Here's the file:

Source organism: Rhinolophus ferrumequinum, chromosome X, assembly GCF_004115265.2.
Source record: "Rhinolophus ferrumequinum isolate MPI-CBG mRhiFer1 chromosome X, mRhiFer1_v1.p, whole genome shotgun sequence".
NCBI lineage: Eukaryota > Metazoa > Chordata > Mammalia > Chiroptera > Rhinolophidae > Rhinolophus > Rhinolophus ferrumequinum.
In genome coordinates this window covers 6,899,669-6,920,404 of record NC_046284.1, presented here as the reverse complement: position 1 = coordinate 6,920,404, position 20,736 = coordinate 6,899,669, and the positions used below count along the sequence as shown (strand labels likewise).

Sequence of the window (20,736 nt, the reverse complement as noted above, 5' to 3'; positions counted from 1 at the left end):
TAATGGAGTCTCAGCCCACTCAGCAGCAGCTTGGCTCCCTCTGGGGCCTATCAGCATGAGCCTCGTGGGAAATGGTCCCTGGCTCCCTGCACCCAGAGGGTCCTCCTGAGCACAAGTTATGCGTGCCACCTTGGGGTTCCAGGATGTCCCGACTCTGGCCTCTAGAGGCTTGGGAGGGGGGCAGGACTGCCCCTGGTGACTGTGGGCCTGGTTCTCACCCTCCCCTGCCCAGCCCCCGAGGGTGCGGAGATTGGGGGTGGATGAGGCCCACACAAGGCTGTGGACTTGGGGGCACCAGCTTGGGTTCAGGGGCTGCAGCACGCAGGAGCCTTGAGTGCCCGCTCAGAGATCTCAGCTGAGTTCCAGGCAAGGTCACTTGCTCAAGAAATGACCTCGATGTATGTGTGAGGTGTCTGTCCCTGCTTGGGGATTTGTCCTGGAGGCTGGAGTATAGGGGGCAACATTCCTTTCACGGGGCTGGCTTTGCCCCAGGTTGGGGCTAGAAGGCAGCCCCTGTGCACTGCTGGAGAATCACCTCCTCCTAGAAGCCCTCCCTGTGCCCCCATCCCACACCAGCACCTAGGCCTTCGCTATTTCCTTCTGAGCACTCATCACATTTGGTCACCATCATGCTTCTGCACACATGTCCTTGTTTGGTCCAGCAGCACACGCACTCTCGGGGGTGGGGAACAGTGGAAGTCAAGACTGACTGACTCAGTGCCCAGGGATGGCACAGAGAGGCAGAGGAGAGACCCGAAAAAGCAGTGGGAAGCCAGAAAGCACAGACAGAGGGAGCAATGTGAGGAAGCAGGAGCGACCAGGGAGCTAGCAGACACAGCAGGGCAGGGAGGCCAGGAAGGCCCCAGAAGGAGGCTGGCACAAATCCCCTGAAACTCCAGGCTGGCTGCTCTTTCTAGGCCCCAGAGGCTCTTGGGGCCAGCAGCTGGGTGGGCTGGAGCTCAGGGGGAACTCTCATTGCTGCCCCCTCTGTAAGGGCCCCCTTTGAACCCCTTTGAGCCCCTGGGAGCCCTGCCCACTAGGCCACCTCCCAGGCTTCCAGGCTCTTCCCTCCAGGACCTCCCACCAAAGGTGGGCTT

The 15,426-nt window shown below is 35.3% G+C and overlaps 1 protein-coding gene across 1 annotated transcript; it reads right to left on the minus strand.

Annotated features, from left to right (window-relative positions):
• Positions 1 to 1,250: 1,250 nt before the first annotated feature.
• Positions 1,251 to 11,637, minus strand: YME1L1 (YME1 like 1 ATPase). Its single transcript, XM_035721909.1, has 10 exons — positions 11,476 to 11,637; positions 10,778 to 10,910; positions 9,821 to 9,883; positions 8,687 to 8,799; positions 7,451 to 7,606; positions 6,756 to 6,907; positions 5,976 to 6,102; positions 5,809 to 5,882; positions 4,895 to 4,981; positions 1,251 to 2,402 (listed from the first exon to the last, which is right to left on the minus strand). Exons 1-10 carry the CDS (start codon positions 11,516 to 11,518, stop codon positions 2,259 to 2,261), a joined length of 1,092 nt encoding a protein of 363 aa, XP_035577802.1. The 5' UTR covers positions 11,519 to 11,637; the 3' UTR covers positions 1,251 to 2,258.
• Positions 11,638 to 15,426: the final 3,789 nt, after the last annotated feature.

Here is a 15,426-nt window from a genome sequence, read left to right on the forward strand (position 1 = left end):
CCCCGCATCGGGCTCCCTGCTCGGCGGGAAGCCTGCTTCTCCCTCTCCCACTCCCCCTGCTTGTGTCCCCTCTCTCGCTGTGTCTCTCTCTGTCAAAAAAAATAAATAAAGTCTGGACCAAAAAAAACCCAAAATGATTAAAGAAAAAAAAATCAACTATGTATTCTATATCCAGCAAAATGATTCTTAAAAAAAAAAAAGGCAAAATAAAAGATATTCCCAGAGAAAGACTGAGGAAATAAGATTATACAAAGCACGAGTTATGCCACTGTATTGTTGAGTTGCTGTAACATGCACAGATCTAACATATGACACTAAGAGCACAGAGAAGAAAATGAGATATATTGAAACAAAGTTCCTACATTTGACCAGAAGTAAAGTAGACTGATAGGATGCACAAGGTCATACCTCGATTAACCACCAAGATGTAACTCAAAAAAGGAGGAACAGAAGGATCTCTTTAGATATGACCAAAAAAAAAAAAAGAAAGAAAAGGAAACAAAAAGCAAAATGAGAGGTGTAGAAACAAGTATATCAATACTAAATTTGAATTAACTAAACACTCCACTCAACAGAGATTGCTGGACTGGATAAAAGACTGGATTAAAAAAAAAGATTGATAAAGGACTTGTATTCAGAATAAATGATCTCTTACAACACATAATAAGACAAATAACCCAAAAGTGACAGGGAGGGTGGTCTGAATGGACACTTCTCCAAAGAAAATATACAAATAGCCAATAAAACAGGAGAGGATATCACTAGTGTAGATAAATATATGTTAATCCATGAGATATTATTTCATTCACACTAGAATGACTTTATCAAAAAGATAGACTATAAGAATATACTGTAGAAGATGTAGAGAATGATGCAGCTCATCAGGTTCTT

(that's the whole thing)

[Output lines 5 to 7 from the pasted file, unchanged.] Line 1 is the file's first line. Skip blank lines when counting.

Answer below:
Sequence of the window (20,736 nt, the reverse complement as noted above, 5' to 3'; positions counted from 1 at the left end):
TAATGGAGTCTCAGCCCACTCAGCAGCAGCTTGGCTCCCTCTGGGGCCTATCAGCATGAGCCTCGTGGGAAATGGTCCCTGGCTCCCTGCACCCAGAGGGTCCTCCTGAGCACAAGTTATGCGTGCCACCTTGGGGTTCCAGGATGTCCCGACTCTGGCCTCTAGAGGCTTGGGAGGGGGGCAGGACTGCCCCTGGTGACTGTGGGCCTGGTTCTCACCCTCCCCTGCCCAGCCCCCGAGGGTGCGGAGATTGGGGGTGGATGAGGCCCACACAAGGCTGTGGACTTGGGGGCACCAGCTTGGGTTCAGGGGCTGCAGCACGCAGGAGCCTTGAGTGCCCGCTCAGAGATCTCAGCTGAGTTCCAGGCAAGGTCACTTGCTCAAGAAATGACCTCGATGTATGTGTGAGGTGTCTGTCCCTGCTTGGGGATTTGTCCTGGAGGCTGGAGTATAGGGGGCAACATTCCTTTCACGGGGCTGGCTTTGCCCCAGGTTGGGGCTAGAAGGCAGCCCCTGTGCACTGCTGGAGAATCACCTCCTCCTAGAAGCCCTCCCTGTGCCCCCATCCCACACCAGCACCTAGGCCTTCGCTATTTCCTTCTGAGCACTCATCACATTTGGTCACCATCATGCTTCTGCACACATGTCCTTGTTTGGTCCAGCAGCACACGCACTCTCGGGGGTGGGGAACAGTGGAAGTCAAGACTGACTGACTCAGTGCCCAGGGATGGCACAGAGAGGCAGAGGAGAGACCCGAAAAAGCAGTGGGAAGCCAGAAAGCACAGACAGAGGGAGCAATGTGAGGAAGCAGGAGCGACCAGGGAGCTAGCAGACACAGCAGGGCAGGGAGGCCAGGAAGGCCCCAGAAGGAGGCTGGCACAAATCCCCTGAAACTCCAGGCTGGCTGCTCTTTCTAGGCCCCAGAGGCTCTTGGGGCCAGCAGCTGGGTGGGCTGGAGCTCAGGGGGAACTCTCATTGCTGCCCCCTCTGTAAGGGCCCCCTTTGAACCCCTTTGAGCCCCTGGGAGCCCTGCCCACTAGGCCACCTCCCAGGCTTCCAGGCTCTTCCCTCCAGGACCTCCCACCAAAGGTGGGCTT

The 15,426-nt window shown below is 35.3% G+C and overlaps 1 protein-coding gene across 1 annotated transcript; it reads right to left on the minus strand.